In a pale world of ice and snow, the last color you expect to see on the horizon is red.

In 1911, during a British expedition to Antarctica, researchers were shocked to notice a glacier 'bleeding' from its tongue onto an ice-covered lake.

The crimson drool is known as Blood Falls, and it's taken experts more than a century to figure out what is actually causing the eerie coloring.

When a team of US scientists took samples from Taylor Glacier's rusty tongue in November 2006 and mid and late November 2018, and analyzed the contents using powerful electron microscopes, they caught the true culprit 'red-handed'.

While plenty of studies have been conducted on the chemistry and microbes living in the discharge leaking from Antarctica's Blood Falls, a full breakdown of its mineralogical make-up had yet to be undertaken. Using an array of analytical equipment, the researchers uncovered a few surprises that helped better explain the iconic red hue.

"As soon as I looked at the microscope images, I noticed that there were these little nanospheres and they were iron-rich," explains materials scientist Ken Livi from Johns Hopkins University.

The minuscule particles come from ancient microbes and are a hundredth of the size of human red blood cells. They are highly abundant in the meltwaters of Taylor Glacier, which was named after the British scientist Thomas Griffith Taylor who first noticed the Blood Falls on the 1910 to 1913 expedition.

Along with iron, the nanospheres also contain silicon, calcium, aluminum, and sodium, and this unique composition is part of what turns the briny, subglacial water red as it slips off the glacier's tongue and meets a world of oxygen, sunlight, and warmth for the first time in a long time.

"In order to be a mineral, atoms must be arranged in a very specific, crystalline, structure," explains Livi.

"These nanospheres aren't crystalline, so the methods previously used to examine the solids did not detect them."

Antarctica Blood Falls
The Blood Falls at Taylor Glacier. (Elizabeth Mockbee)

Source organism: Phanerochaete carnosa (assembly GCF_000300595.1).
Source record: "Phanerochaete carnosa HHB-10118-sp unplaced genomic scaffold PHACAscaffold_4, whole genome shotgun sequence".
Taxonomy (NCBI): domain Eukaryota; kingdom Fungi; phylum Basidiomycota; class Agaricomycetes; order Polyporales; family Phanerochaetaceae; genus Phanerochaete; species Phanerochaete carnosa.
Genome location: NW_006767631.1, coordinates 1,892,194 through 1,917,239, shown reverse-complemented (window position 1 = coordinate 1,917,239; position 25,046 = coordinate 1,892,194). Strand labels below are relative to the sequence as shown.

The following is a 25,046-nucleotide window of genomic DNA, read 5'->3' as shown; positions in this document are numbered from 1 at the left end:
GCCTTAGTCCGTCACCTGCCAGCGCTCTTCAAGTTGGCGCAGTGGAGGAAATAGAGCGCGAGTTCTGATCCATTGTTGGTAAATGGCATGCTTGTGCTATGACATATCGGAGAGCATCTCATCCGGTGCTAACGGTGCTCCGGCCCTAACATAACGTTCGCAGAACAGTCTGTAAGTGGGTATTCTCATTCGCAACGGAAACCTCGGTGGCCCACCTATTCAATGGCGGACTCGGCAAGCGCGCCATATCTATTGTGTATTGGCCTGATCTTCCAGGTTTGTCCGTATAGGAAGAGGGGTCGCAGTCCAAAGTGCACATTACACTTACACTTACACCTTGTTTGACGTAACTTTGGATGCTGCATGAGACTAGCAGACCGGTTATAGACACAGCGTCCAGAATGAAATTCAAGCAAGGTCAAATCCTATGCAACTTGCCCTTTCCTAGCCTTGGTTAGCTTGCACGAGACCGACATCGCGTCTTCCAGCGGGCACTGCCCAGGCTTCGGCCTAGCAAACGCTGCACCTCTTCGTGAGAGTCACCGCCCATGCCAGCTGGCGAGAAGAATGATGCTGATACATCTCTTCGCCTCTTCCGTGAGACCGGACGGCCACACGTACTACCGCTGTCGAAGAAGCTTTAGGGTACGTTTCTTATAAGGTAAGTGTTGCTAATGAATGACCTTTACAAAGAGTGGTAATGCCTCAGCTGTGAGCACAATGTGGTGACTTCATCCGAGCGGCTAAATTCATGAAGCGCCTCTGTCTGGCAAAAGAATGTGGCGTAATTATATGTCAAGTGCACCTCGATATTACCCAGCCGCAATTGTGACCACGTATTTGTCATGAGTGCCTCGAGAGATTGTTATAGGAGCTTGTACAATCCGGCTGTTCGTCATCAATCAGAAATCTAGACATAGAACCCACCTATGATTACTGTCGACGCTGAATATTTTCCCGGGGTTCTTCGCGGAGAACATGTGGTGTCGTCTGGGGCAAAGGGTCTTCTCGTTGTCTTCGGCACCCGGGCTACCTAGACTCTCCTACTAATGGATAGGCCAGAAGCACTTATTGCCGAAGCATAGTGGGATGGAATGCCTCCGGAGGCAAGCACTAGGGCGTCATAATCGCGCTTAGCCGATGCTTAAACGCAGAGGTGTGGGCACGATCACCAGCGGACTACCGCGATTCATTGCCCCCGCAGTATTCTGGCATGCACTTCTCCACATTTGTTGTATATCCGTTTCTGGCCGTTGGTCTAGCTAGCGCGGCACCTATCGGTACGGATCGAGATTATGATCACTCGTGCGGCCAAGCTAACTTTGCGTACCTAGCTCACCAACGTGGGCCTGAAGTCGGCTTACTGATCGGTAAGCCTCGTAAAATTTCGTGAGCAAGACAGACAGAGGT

The Taylor Glacier in Antarctica hosts an ancient microbial community hundreds of meters under its ice, which has evolved in isolation for millennia, or possibly even millions of years.

As such, it's a useful 'playground' for astrobiologists, hoping to discover hidden life forms on other planets, too.

But the new findings suggest that if robots like the Mars Rover don't have the right equipment on board, they might not be able to detect all the lifeforms present beneath a planet's icy bodies.

The spectroscopic equipment used to identify the nanospheres in the current study, for instance, could not be taken to Antarctica. Instead, samples had to be sent to labs overseas.

Blood Falls Schematic
A schematic of Blood Falls and its subglacial microbial communities. (Zina Deretsky/US National Science Foundation/Public Domain/Wikimedia Commons)

The findings support a previous hypothesis, which suggests the reason scientists haven't yet detected life on Mars is because current technology can't always spot the signatures of life, even when a rover rolls right over them.

If a Mars rover landed in Antarctica right now, for instance, it wouldn't be able to detect the microbial nanospheres that turn Taylor Glacier's terminus into a fan of red.

"Our work has revealed that the analysis conducted by rover vehicles is incomplete in determining the true nature of environmental materials on planet surfaces," says Livi.

"This is especially true for colder planets like Mars, where the materials formed may be nanosized and non-crystalline. Consequently, our methods for identifying these materials are inadequate."

Unfortunately, attaching an electron microscope to a Mars rover is currently not feasible. These devices are simply too bulky and power hungry, which means that samples will need to be returned from Mars to Earth if we really want to study them for nanoscopic evidence of life.

The study was published in Astronomy and Space Science.